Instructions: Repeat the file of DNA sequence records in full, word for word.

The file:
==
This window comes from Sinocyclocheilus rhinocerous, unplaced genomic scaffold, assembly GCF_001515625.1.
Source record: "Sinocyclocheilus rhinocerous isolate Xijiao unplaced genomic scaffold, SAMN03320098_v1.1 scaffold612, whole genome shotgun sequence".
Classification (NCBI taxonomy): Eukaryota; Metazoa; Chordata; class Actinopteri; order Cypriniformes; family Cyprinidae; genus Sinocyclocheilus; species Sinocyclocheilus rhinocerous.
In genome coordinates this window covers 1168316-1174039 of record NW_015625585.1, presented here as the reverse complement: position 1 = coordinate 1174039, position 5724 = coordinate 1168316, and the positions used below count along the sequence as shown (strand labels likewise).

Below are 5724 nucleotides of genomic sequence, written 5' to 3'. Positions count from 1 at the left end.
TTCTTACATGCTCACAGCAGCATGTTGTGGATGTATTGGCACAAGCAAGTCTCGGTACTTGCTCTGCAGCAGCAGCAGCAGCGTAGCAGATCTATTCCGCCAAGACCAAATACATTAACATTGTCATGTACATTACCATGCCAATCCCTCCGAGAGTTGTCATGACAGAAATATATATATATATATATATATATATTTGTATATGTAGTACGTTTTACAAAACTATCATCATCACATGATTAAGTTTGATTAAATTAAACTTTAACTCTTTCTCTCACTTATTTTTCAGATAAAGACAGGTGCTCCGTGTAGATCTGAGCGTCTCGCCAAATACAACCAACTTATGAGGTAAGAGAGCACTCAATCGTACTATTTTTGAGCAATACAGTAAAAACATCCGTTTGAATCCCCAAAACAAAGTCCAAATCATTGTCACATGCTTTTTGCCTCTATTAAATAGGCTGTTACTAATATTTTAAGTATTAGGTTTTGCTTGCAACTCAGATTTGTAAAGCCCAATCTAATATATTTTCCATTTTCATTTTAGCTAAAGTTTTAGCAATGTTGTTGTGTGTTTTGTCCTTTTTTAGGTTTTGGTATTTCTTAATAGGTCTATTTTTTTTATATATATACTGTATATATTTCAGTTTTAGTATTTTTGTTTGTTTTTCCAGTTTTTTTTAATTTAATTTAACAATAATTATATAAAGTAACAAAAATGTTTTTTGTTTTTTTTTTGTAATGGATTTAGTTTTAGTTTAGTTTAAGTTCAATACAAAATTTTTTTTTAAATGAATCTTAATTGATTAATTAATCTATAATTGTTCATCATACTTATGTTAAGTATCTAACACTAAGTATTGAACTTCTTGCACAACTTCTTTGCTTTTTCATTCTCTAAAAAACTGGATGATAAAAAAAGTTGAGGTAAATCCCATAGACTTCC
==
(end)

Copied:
This window comes from Sinocyclocheilus rhinocerous, unplaced genomic scaffold, assembly GCF_001515625.1.
Source record: "Sinocyclocheilus rhinocerous isolate Xijiao unplaced genomic scaffold, SAMN03320098_v1.1 scaffold612, whole genome shotgun sequence".
Classification (NCBI taxonomy): Eukaryota; Metazoa; Chordata; class Actinopteri; order Cypriniformes; family Cyprinidae; genus Sinocyclocheilus; species Sinocyclocheilus rhinocerous.
In genome coordinates this window covers 1168316-1174039 of record NW_015625585.1, presented here as the reverse complement: position 1 = coordinate 1174039, position 5724 = coordinate 1168316, and the positions used below count along the sequence as shown (strand labels likewise).

Below are 5724 nucleotides of genomic sequence, written 5' to 3'. Positions count from 1 at the left end.
TTCTTACATGCTCACAGCAGCATGTTGTGGATGTATTGGCACAAGCAAGTCTCGGTACTTGCTCTGCAGCAGCAGCAGCAGCGTAGCAGATCTATTCCGCCAAGACCAAATACATTAACATTGTCATGTACATTACCATGCCAATCCCTCCGAGAGTTGTCATGACAGAAATATATATATATATATATATATATATTTGTATATGTAGTACGTTTTACAAAACTATCATCATCACATGATTAAGTTTGATTAAATTAAACTTTAACTCTTTCTCTCACTTATTTTTCAGATAAAGACAGGTGCTCCGTGTAGATCTGAGCGTCTCGCCAAATACAACCAACTTATGAGGTAAGAGAGCACTCAATCGTACTATTTTTGAGCAATACAGTAAAAACATCCGTTTGAATCCCCAAAACAAAGTCCAAATCATTGTCACATGCTTTTTGCCTCTATTAAATAGGCTGTTACTAATATTTTAAGTATTAGGTTTTGCTTGCAACTCAGATTTGTAAAGCCCAATCTAATATATTTTCCATTTTCATTTTAGCTAAAGTTTTAGCAATGTTGTTGTGTGTTTTGTCCTTTTTTAGGTTTTGGTATTTCTTAATAGGTCTATTTTTTTTATATATATACTGTATATATTTCAGTTTTAGTATTTTTGTTTGTTTTTCCAGTTTTTTTTAATTTAATTTAACAATAATTATATAAAGTAACAAAAATGTTTTTTGTTTTTTTTTTGTAATGGATTTAGTTTTAGTTTAGTTTAAGTTCAATACAAAATTTTTTTTTAAATGAATCTTAATTGATTAATTAATCTATAATTGTTCATCATACTTATGTTAAGTATCTAACACTAAGTATTGAACTTCTTGCACAACTTCTTTGCTTTTTCATTCTCTAAAAAACTGGATGATAAAAAAAGTTGAGGTAAATCCCATAGACTTCC